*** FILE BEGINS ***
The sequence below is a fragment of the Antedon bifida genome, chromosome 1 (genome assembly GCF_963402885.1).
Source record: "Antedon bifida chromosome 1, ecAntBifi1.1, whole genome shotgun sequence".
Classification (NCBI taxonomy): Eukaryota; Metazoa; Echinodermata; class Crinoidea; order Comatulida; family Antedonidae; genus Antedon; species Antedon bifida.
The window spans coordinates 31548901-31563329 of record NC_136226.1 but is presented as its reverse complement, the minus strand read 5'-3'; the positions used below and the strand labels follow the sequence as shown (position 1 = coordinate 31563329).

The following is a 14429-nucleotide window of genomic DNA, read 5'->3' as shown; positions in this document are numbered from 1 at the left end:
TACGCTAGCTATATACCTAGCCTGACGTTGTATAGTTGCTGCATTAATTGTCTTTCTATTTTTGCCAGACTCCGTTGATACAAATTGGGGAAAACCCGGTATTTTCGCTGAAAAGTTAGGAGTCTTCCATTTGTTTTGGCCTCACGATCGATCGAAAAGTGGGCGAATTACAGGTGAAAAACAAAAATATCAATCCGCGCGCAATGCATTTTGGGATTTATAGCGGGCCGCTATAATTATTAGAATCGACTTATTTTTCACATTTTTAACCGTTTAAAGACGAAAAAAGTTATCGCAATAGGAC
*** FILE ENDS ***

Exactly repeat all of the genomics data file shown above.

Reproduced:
The sequence below is a fragment of the Antedon bifida genome, chromosome 1 (genome assembly GCF_963402885.1).
Source record: "Antedon bifida chromosome 1, ecAntBifi1.1, whole genome shotgun sequence".
Classification (NCBI taxonomy): Eukaryota; Metazoa; Echinodermata; class Crinoidea; order Comatulida; family Antedonidae; genus Antedon; species Antedon bifida.
The window spans coordinates 31548901-31563329 of record NC_136226.1 but is presented as its reverse complement, the minus strand read 5'-3'; the positions used below and the strand labels follow the sequence as shown (position 1 = coordinate 31563329).

The following is a 14429-nucleotide window of genomic DNA, read 5'->3' as shown; positions in this document are numbered from 1 at the left end:
TACGCTAGCTATATACCTAGCCTGACGTTGTATAGTTGCTGCATTAATTGTCTTTCTATTTTTGCCAGACTCCGTTGATACAAATTGGGGAAAACCCGGTATTTTCGCTGAAAAGTTAGGAGTCTTCCATTTGTTTTGGCCTCACGATCGATCGAAAAGTGGGCGAATTACAGGTGAAAAACAAAAATATCAATCCGCGCGCAATGCATTTTGGGATTTATAGCGGGCCGCTATAATTATTAGAATCGACTTATTTTTCACATTTTTAACCGTTTAAAGACGAAAAAAGTTATCGCAATAGGAC